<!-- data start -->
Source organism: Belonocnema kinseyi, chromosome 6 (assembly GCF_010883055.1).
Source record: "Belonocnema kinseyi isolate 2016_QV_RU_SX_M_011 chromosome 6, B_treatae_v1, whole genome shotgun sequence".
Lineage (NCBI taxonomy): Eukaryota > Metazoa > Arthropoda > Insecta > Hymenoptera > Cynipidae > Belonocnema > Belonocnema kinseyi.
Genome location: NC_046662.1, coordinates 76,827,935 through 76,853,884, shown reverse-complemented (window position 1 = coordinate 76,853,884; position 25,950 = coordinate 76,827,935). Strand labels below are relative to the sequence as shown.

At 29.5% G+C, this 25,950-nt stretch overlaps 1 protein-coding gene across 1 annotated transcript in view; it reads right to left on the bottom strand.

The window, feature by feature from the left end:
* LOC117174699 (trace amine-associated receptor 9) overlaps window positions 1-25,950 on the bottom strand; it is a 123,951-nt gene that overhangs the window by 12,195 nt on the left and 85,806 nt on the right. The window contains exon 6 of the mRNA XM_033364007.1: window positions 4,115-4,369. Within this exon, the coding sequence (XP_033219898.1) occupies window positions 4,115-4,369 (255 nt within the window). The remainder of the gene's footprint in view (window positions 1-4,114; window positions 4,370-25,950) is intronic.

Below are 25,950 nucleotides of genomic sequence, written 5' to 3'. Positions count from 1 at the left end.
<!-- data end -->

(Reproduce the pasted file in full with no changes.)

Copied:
Source organism: Belonocnema kinseyi, chromosome 6 (assembly GCF_010883055.1).
Source record: "Belonocnema kinseyi isolate 2016_QV_RU_SX_M_011 chromosome 6, B_treatae_v1, whole genome shotgun sequence".
Lineage (NCBI taxonomy): Eukaryota > Metazoa > Arthropoda > Insecta > Hymenoptera > Cynipidae > Belonocnema > Belonocnema kinseyi.
Genome location: NC_046662.1, coordinates 76,827,935 through 76,853,884, shown reverse-complemented (window position 1 = coordinate 76,853,884; position 25,950 = coordinate 76,827,935). Strand labels below are relative to the sequence as shown.

At 29.5% G+C, this 25,950-nt stretch overlaps 1 protein-coding gene across 1 annotated transcript in view; it reads right to left on the bottom strand.

The window, feature by feature from the left end:
* LOC117174699 (trace amine-associated receptor 9) overlaps window positions 1-25,950 on the bottom strand; it is a 123,951-nt gene that overhangs the window by 12,195 nt on the left and 85,806 nt on the right. The window contains exon 6 of the mRNA XM_033364007.1: window positions 4,115-4,369. Within this exon, the coding sequence (XP_033219898.1) occupies window positions 4,115-4,369 (255 nt within the window). The remainder of the gene's footprint in view (window positions 1-4,114; window positions 4,370-25,950) is intronic.

Below are 25,950 nucleotides of genomic sequence, written 5' to 3'. Positions count from 1 at the left end.